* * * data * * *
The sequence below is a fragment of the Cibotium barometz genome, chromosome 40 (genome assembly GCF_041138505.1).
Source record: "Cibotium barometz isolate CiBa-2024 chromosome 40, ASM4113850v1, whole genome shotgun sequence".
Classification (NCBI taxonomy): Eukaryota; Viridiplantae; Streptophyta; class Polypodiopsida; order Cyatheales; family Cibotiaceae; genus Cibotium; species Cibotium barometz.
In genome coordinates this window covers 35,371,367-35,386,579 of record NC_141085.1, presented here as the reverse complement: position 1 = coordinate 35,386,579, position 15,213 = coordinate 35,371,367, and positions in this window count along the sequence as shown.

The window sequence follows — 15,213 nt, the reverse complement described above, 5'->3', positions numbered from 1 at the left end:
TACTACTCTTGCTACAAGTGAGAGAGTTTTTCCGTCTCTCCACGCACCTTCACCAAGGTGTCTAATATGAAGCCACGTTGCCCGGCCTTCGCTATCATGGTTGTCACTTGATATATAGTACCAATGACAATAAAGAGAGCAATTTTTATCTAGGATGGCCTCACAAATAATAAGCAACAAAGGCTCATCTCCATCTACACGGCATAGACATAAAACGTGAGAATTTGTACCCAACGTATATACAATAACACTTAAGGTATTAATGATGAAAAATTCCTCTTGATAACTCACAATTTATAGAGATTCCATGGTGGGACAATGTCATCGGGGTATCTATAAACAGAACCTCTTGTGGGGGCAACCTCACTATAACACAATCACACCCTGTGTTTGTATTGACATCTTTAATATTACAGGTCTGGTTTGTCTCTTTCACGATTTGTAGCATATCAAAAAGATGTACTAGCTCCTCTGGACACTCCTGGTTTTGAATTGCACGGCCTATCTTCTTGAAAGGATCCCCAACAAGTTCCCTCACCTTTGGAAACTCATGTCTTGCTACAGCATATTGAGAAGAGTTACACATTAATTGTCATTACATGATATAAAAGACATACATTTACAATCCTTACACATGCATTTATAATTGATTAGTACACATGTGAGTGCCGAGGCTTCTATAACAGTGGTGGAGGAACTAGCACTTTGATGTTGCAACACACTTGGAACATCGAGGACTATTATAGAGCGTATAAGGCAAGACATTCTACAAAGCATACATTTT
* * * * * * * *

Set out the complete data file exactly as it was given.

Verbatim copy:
The sequence below is a fragment of the Cibotium barometz genome, chromosome 40 (genome assembly GCF_041138505.1).
Source record: "Cibotium barometz isolate CiBa-2024 chromosome 40, ASM4113850v1, whole genome shotgun sequence".
Classification (NCBI taxonomy): Eukaryota; Viridiplantae; Streptophyta; class Polypodiopsida; order Cyatheales; family Cibotiaceae; genus Cibotium; species Cibotium barometz.
In genome coordinates this window covers 35,371,367-35,386,579 of record NC_141085.1, presented here as the reverse complement: position 1 = coordinate 35,386,579, position 15,213 = coordinate 35,371,367, and positions in this window count along the sequence as shown.

The window sequence follows — 15,213 nt, the reverse complement described above, 5'->3', positions numbered from 1 at the left end:
TACTACTCTTGCTACAAGTGAGAGAGTTTTTCCGTCTCTCCACGCACCTTCACCAAGGTGTCTAATATGAAGCCACGTTGCCCGGCCTTCGCTATCATGGTTGTCACTTGATATATAGTACCAATGACAATAAAGAGAGCAATTTTTATCTAGGATGGCCTCACAAATAATAAGCAACAAAGGCTCATCTCCATCTACACGGCATAGACATAAAACGTGAGAATTTGTACCCAACGTATATACAATAACACTTAAGGTATTAATGATGAAAAATTCCTCTTGATAACTCACAATTTATAGAGATTCCATGGTGGGACAATGTCATCGGGGTATCTATAAACAGAACCTCTTGTGGGGGCAACCTCACTATAACACAATCACACCCTGTGTTTGTATTGACATCTTTAATATTACAGGTCTGGTTTGTCTCTTTCACGATTTGTAGCATATCAAAAAGATGTACTAGCTCCTCTGGACACTCCTGGTTTTGAATTGCACGGCCTATCTTCTTGAAAGGATCCCCAACAAGTTCCCTCACCTTTGGAAACTCATGTCTTGCTACAGCATATTGAGAAGAGTTACACATTAATTGTCATTACATGATATAAAAGACATACATTTACAATCCTTACACATGCATTTATAATTGATTAGTACACATGTGAGTGCCGAGGCTTCTATAACAGTGGTGGAGGAACTAGCACTTTGATGTTGCAACACACTTGGAACATCGAGGACTATTATAGAGCGTATAAGGCAAGACATTCTACAAAGCATACATTTT